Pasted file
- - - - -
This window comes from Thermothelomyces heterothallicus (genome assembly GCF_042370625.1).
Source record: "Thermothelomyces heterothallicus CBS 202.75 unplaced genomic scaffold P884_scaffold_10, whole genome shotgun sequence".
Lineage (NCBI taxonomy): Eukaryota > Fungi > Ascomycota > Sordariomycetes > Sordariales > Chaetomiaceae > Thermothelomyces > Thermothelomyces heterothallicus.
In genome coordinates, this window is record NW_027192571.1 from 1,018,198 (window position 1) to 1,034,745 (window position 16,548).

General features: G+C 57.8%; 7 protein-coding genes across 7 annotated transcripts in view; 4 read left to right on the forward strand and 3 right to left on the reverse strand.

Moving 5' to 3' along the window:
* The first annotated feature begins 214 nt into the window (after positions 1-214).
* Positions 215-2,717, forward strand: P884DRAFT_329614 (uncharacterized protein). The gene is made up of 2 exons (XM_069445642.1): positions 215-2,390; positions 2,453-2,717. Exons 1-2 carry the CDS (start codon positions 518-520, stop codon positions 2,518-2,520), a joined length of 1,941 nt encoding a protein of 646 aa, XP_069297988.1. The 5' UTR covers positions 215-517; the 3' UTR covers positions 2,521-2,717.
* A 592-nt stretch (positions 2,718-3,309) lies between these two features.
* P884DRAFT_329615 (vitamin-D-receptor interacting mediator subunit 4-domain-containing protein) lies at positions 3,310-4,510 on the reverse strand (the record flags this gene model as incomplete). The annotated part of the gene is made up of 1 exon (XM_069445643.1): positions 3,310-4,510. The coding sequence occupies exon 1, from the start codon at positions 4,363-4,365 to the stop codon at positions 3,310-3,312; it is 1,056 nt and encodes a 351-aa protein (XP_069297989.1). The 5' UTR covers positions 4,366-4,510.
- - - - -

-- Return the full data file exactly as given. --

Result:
This window comes from Thermothelomyces heterothallicus (genome assembly GCF_042370625.1).
Source record: "Thermothelomyces heterothallicus CBS 202.75 unplaced genomic scaffold P884_scaffold_10, whole genome shotgun sequence".
Lineage (NCBI taxonomy): Eukaryota > Fungi > Ascomycota > Sordariomycetes > Sordariales > Chaetomiaceae > Thermothelomyces > Thermothelomyces heterothallicus.
In genome coordinates, this window is record NW_027192571.1 from 1,018,198 (window position 1) to 1,034,745 (window position 16,548).

General features: G+C 57.8%; 7 protein-coding genes across 7 annotated transcripts in view; 4 read left to right on the forward strand and 3 right to left on the reverse strand.

Moving 5' to 3' along the window:
* The first annotated feature begins 214 nt into the window (after positions 1-214).
* Positions 215-2,717, forward strand: P884DRAFT_329614 (uncharacterized protein). The gene is made up of 2 exons (XM_069445642.1): positions 215-2,390; positions 2,453-2,717. Exons 1-2 carry the CDS (start codon positions 518-520, stop codon positions 2,518-2,520), a joined length of 1,941 nt encoding a protein of 646 aa, XP_069297988.1. The 5' UTR covers positions 215-517; the 3' UTR covers positions 2,521-2,717.
* A 592-nt stretch (positions 2,718-3,309) lies between these two features.
* P884DRAFT_329615 (vitamin-D-receptor interacting mediator subunit 4-domain-containing protein) lies at positions 3,310-4,510 on the reverse strand (the record flags this gene model as incomplete). The annotated part of the gene is made up of 1 exon (XM_069445643.1): positions 3,310-4,510. The coding sequence occupies exon 1, from the start codon at positions 4,363-4,365 to the stop codon at positions 3,310-3,312; it is 1,056 nt and encodes a 351-aa protein (XP_069297989.1). The 5' UTR covers positions 4,366-4,510.